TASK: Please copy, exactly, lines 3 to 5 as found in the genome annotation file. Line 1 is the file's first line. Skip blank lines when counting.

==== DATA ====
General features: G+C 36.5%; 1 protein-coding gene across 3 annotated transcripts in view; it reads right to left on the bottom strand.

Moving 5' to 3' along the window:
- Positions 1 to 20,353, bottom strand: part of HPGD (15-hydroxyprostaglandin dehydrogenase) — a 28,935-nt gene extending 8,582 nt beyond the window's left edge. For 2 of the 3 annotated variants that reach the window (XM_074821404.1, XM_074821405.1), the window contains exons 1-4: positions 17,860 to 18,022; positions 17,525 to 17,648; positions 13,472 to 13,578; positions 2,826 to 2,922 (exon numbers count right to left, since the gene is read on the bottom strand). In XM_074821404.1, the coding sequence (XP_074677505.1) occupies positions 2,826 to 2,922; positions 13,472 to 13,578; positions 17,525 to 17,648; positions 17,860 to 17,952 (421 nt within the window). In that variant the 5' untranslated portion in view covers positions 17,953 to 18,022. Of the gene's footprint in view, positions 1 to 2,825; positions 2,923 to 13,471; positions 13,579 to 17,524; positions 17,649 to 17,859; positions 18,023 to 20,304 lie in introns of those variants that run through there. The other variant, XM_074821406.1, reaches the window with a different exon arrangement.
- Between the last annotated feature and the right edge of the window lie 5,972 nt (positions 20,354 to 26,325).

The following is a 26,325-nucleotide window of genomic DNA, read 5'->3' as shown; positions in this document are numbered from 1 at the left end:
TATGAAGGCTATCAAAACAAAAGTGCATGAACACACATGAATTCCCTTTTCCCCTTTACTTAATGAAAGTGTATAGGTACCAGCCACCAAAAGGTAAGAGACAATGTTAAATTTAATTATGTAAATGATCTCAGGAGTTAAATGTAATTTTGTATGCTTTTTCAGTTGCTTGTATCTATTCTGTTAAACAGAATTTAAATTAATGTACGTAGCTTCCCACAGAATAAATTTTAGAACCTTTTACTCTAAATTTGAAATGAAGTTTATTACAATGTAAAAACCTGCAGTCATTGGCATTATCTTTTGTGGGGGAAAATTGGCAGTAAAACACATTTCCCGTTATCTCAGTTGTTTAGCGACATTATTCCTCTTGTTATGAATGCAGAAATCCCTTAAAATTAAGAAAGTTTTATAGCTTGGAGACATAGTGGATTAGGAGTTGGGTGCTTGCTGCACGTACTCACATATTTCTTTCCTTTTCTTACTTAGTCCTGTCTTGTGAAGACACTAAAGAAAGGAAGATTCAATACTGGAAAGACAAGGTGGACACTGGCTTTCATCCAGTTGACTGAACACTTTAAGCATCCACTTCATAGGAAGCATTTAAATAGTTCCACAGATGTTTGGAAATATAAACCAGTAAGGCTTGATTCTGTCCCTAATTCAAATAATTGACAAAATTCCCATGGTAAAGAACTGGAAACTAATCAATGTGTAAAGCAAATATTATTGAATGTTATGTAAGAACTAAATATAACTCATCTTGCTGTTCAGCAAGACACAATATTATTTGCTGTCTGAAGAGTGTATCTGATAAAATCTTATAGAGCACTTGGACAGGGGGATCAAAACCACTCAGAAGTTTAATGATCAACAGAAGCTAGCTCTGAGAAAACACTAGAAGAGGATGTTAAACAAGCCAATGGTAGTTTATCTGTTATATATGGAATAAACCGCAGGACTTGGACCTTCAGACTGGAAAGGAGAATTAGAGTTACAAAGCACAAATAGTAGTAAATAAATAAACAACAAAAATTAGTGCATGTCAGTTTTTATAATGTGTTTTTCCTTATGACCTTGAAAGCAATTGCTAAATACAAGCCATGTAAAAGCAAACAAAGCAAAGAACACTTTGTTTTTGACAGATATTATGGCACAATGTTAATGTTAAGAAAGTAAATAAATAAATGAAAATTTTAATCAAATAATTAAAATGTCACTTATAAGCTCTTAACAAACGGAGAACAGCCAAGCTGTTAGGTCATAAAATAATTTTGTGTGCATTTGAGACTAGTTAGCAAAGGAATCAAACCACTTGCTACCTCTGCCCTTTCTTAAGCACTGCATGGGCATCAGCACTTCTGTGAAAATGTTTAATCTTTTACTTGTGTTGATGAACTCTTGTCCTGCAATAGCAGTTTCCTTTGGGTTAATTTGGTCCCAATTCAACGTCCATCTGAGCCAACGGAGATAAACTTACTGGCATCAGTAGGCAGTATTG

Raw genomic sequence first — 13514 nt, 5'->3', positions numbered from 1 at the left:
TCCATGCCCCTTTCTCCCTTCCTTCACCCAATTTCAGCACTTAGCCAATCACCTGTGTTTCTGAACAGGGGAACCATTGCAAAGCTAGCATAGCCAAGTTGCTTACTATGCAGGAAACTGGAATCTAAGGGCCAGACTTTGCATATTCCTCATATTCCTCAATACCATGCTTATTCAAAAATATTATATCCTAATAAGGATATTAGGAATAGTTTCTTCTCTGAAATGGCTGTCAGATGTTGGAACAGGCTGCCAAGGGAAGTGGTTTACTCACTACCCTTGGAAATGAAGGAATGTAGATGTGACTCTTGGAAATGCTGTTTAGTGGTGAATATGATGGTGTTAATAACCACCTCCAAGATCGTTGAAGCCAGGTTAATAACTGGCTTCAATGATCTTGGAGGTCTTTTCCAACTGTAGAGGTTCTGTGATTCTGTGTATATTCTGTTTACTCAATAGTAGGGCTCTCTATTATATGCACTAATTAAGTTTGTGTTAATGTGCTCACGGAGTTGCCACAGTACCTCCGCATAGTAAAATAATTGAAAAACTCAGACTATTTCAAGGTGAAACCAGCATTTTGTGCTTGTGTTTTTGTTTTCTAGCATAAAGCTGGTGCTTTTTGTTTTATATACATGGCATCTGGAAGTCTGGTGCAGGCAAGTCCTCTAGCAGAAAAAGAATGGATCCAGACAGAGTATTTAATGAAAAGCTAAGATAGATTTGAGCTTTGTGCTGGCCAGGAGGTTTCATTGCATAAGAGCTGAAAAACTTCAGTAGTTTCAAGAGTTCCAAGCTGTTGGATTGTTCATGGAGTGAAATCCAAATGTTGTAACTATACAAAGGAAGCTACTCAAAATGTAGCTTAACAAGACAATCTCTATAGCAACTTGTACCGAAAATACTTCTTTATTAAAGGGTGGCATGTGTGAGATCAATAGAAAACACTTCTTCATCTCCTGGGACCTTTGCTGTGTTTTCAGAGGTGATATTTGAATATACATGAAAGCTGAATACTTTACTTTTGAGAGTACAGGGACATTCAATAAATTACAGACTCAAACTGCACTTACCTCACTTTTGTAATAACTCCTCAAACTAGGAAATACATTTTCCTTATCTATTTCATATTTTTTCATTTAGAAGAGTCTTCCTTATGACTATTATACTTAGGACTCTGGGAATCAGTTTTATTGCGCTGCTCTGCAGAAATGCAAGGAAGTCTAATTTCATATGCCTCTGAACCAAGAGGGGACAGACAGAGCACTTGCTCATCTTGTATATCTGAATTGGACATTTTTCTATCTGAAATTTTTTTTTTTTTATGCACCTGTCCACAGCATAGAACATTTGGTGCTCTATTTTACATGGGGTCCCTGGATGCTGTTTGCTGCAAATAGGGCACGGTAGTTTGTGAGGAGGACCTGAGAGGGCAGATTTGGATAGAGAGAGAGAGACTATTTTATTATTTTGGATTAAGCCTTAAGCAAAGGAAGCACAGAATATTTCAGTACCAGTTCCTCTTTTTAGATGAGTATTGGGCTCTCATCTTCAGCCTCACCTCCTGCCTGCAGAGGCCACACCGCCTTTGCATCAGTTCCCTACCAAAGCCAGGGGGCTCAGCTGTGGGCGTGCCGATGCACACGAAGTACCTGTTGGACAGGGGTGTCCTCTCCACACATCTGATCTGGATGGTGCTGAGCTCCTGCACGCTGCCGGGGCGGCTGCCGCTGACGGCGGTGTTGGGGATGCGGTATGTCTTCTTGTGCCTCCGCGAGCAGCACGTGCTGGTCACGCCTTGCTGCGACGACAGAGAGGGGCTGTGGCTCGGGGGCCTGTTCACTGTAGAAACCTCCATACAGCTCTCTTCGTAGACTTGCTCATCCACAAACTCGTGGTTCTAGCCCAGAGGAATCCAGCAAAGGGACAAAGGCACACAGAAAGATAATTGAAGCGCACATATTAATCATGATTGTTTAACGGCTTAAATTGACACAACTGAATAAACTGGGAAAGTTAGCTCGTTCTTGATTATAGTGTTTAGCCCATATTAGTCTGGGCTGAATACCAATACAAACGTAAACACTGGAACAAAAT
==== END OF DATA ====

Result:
- Positions 1 to 20,353, bottom strand: part of HPGD (15-hydroxyprostaglandin dehydrogenase) — a 28,935-nt gene extending 8,582 nt beyond the window's left edge. For 2 of the 3 annotated variants that reach the window (XM_074821404.1, XM_074821405.1), the window contains exons 1-4: positions 17,860 to 18,022; positions 17,525 to 17,648; positions 13,472 to 13,578; positions 2,826 to 2,922 (exon numbers count right to left, since the gene is read on the bottom strand). In XM_074821404.1, the coding sequence (XP_074677505.1) occupies positions 2,826 to 2,922; positions 13,472 to 13,578; positions 17,525 to 17,648; positions 17,860 to 17,952 (421 nt within the window). In that variant the 5' untranslated portion in view covers positions 17,953 to 18,022. Of the gene's footprint in view, positions 1 to 2,825; positions 2,923 to 13,471; positions 13,579 to 17,524; positions 17,649 to 17,859; positions 18,023 to 20,304 lie in introns of those variants that run through there. The other variant, XM_074821406.1, reaches the window with a different exon arrangement.
- Between the last annotated feature and the right edge of the window lie 5,972 nt (positions 20,354 to 26,325).

The following is a 26,325-nucleotide window of genomic DNA, read 5'->3' as shown; positions in this document are numbered from 1 at the left end: